Saudi Arabia plans to increase oil prices for Asia 

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Saudi Arabia plans to increase oil prices for Asia 

Oil prices tumbled down in early Asian trade on Monday. OPEC+ declared last week that it is willing to gradually ease some of its production cuts between May and July, causing the decline.

Brent crude futures for June plummeted by 0.2% or 16 cents, to $64.70 a barrel. Meanwhile, U.S. West Texas Intermediate crude for May traded at $61.32 a barrel, down 0.2% or 13 cents.

Both contracts increased prices by more than $2 a barrel after the OPEC+ decision and on optimism about rising energy demand after U.S. President Joe Biden released a $2 trillion infrastructure spending plan.

Saudi Arabia increased prices in hopes of a fast economic recovery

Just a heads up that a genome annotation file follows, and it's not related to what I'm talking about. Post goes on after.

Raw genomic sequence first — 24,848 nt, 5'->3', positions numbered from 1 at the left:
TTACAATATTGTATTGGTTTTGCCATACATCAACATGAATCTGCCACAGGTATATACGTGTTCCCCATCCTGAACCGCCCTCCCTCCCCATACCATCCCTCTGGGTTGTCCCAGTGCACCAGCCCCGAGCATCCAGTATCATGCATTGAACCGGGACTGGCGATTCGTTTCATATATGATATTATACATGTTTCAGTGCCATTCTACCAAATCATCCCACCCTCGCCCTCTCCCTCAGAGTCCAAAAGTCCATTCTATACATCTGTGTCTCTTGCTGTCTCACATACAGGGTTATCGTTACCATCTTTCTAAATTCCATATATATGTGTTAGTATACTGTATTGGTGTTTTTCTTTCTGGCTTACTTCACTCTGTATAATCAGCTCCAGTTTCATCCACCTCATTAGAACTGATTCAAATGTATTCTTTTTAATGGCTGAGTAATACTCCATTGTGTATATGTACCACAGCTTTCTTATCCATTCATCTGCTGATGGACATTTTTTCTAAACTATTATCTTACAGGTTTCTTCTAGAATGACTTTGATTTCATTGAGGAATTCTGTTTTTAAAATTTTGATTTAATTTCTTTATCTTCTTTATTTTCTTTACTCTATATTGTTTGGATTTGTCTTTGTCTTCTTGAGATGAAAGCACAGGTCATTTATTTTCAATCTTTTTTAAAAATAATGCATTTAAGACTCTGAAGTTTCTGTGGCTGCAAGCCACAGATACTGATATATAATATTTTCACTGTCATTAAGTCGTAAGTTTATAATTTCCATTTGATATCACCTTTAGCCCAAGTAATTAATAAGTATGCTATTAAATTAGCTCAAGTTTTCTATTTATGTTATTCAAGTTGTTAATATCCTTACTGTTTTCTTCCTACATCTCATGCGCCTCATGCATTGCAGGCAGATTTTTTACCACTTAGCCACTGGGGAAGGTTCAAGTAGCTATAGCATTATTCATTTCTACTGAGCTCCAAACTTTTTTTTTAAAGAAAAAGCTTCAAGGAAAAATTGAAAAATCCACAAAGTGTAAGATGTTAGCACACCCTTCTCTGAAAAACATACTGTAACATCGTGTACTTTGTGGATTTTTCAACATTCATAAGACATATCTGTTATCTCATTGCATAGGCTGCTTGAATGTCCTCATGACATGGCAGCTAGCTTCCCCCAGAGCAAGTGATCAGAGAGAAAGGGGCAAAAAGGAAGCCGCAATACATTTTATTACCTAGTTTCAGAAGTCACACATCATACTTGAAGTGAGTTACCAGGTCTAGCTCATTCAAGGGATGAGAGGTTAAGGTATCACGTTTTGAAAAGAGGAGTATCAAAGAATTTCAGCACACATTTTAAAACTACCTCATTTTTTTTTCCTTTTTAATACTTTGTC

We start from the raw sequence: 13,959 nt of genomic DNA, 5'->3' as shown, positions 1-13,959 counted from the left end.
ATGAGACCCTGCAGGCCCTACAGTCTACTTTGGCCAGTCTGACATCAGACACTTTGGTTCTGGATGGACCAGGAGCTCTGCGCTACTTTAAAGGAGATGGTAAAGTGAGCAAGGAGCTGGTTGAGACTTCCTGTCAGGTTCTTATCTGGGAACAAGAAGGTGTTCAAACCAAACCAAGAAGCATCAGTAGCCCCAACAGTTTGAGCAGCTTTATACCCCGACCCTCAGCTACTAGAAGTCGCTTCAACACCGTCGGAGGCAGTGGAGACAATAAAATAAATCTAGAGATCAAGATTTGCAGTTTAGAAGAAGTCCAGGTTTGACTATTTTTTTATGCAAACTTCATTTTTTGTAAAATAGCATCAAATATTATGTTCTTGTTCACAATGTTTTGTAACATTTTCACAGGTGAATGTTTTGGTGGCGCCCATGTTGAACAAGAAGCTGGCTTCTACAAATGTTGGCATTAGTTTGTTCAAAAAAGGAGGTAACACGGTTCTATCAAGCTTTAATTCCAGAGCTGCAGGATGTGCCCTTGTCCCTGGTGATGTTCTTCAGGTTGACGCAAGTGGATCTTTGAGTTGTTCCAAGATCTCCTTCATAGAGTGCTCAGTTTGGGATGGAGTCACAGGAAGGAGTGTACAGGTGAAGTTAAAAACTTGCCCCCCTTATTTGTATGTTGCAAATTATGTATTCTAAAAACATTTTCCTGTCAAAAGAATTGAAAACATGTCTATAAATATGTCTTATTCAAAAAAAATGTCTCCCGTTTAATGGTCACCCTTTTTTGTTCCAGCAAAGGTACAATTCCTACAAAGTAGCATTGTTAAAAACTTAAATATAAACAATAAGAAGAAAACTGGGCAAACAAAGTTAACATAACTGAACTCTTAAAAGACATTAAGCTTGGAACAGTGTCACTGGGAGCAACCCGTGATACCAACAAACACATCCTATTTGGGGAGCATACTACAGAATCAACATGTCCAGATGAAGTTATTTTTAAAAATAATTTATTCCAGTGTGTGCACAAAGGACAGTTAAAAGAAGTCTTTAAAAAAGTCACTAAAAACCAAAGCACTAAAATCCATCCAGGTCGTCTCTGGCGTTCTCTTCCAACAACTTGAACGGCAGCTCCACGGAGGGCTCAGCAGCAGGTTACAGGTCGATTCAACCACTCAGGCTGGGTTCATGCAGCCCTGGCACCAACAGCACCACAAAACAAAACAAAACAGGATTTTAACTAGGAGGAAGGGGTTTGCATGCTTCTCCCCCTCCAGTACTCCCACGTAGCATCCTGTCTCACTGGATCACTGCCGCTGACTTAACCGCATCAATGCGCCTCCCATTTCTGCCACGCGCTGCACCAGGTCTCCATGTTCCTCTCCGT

Saudi Arabia stated recently that it is rising prices for oil shipments to customers in its main market of Asia. That decision hinted about the kingdom’s confidence in the region’s economic rebound.

The company announced the price change after the OPEC+ cartel agreed to increase daily crude production by more than 2 million barrels between May and July.

According to a statement, Aramco, the Saudi state energy company, will boost its grades for Asia in May by between 20 and 50 cents a barrel.

It also plans to raise the key Arab Light grade for the region by 40 cents to $1.80 per barrel. Analysts expected the company to hike the grade by 30 cents.

For northwest European customers, prices won’t change. However, Arab Light for the region will lower by 20 cents to $2.40 below the benchmark. Furthermore, the company will cut most grades to the U.S. by 10 cents.

Prices for Asia have been higher than those for the U.S. and Europe for several months. That was partly caused by energy demand as the latter two have been recovering more slowly from the Covid-19 pandemic.

Saudi Arabia plans to add 250,000 barrels a day in May to current production, 350,000 in June, and 400,000 in July.

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